Sarah Howe recently posted…I just don’t want to stop…..My Profile

  3. Great post and hats off to anyone that undertakes the job of home schooling their offspring!! I’m have the same thoughts really. I was rubbish at maths and science — loved English, art and French. I cannot IMAGINE trying to teach the boys something that I have no love for!! But I will definitely do my bit at home and support their school education — I just won’t be schooling at home on a full time basis! X #TheTruthAbout

    Caro | http://www.thetwinklediaries.co.uk
    Caro | The Twinkles Momma recently posted…The Twinterview | Beth from TwinderelmoMy Profile

  4. I’ve toyed with idea several times as well but as i have trouble getting my boys to do their homework I think I’d be useless! I totally agree that the pastoral care is pants. I worked in a school while doing my degree with the intention of training to be a teacher but the lack of actual care and contact with the children put me off, through no fault of the teachers but on the sheer amount of pressure they’re under they just don’t have the time.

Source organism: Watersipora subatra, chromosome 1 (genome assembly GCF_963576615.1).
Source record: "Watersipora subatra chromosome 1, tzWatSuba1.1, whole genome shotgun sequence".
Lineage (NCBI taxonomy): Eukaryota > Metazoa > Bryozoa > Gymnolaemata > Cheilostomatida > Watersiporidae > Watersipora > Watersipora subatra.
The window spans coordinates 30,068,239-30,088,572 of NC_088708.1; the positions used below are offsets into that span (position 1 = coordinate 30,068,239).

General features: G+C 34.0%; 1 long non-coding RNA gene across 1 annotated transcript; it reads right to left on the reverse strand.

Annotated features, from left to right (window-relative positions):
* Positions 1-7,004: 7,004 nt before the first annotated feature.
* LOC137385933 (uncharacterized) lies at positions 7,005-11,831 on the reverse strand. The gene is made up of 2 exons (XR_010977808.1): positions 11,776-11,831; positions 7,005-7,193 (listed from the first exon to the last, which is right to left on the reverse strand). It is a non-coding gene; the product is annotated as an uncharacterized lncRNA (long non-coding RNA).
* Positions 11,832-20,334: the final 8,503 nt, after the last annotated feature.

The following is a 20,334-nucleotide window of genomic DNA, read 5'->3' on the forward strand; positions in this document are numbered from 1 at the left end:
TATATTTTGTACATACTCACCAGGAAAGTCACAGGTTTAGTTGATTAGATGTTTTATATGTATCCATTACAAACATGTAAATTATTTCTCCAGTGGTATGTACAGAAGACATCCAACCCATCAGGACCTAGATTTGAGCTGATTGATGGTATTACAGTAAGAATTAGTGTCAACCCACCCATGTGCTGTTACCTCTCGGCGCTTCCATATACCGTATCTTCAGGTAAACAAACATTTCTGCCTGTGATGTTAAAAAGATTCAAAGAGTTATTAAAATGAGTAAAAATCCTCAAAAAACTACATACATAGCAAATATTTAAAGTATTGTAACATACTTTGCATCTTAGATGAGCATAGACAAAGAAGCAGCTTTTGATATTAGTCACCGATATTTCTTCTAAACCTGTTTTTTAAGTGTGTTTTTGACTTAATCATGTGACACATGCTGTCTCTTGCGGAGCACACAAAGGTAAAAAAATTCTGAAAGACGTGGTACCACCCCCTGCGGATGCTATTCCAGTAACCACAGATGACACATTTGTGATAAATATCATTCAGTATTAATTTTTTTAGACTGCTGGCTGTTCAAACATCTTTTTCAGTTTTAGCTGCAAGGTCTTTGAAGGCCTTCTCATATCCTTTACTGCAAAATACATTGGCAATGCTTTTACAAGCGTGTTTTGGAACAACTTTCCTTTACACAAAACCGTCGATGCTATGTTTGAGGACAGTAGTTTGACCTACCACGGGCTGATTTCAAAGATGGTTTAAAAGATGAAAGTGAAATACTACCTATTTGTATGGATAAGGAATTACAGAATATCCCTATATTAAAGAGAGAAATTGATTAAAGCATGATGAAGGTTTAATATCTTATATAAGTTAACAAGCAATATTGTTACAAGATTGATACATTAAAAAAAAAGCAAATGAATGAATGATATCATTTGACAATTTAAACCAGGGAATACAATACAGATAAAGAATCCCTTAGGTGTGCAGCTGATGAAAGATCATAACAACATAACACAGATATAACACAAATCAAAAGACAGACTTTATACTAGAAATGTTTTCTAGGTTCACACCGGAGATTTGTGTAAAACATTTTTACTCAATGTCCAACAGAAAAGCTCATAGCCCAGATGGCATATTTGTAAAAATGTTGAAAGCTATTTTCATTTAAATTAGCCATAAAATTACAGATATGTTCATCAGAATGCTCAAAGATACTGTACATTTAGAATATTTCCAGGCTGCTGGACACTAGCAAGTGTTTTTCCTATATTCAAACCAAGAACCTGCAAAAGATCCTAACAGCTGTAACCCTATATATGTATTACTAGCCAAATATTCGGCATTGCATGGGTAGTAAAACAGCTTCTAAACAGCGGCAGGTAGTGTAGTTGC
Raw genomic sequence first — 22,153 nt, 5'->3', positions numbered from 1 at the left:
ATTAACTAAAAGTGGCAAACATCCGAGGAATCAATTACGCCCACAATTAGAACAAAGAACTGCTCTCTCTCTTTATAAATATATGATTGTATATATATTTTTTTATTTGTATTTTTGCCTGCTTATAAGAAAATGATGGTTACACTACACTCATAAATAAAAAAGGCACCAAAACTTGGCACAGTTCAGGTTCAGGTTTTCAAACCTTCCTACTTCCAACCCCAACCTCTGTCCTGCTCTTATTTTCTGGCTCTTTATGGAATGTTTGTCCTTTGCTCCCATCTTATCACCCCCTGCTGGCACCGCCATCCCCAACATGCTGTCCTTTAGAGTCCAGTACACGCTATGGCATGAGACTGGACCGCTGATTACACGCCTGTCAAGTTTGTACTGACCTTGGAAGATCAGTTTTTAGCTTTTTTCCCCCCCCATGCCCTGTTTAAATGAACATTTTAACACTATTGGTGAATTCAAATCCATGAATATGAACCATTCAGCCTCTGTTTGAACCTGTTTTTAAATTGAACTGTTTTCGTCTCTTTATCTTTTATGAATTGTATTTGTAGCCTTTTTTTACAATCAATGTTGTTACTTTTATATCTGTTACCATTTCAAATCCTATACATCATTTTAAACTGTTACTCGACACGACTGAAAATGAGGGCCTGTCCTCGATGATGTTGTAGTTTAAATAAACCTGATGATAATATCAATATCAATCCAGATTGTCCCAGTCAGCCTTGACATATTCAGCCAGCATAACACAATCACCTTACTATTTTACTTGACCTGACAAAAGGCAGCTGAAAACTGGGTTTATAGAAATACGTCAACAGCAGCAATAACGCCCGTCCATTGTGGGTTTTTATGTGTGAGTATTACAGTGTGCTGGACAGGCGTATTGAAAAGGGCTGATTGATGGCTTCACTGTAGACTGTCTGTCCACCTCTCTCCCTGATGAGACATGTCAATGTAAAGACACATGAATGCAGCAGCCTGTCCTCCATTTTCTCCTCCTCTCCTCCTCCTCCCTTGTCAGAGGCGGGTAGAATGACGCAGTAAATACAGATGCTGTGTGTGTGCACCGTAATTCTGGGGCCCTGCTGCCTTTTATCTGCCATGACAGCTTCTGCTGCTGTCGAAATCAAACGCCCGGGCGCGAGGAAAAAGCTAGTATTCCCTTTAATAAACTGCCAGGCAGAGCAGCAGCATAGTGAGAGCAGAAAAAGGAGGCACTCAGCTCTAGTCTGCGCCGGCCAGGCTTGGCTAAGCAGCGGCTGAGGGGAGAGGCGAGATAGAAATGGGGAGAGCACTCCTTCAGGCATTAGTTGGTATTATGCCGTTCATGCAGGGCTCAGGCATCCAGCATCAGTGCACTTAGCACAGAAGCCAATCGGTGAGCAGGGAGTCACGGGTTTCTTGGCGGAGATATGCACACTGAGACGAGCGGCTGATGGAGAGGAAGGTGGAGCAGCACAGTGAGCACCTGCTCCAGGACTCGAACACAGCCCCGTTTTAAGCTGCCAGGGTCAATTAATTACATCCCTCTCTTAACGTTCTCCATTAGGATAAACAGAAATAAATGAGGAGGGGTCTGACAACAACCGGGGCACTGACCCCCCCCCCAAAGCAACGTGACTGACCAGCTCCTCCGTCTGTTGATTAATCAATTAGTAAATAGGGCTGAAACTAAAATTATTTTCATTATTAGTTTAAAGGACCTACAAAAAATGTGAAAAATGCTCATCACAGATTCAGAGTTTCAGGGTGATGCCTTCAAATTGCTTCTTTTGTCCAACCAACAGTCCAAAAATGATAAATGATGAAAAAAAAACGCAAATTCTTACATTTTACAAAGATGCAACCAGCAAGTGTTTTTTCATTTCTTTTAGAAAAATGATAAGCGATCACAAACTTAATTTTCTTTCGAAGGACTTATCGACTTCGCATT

Ali recently posted…A local’s guide to East DevonMy Profile

  5. The home schooling debate fascinates me. My eldest daughter is shy (and I don’t mean in a small way). She does well at school but has become easily ‘left behind’ in some subjects – in a class of 35 it’s no wonder really. At her most recent parents evening her teacher struggled to speak about her as a person, he didn’t seem to know who she really was. Alarm bells are definitely ringing.
    We’ve discussed private school (and the possibility of not eating for the next 10 years!), we’ve also discussed homeschooling. Like you I love English but I fear for her if I were in charge of maths!
    I know a family who homeschooled both their children while living on a boat in the Caribbean (I know, seriously!). Both boys speak several languages and the eldest has just been accepted to a major university in America – It clearly can work (or perhaps the parents are superheros?!)
    Xx
    JoyandPops recently posted…Finding Joy – All About HealthMy Profile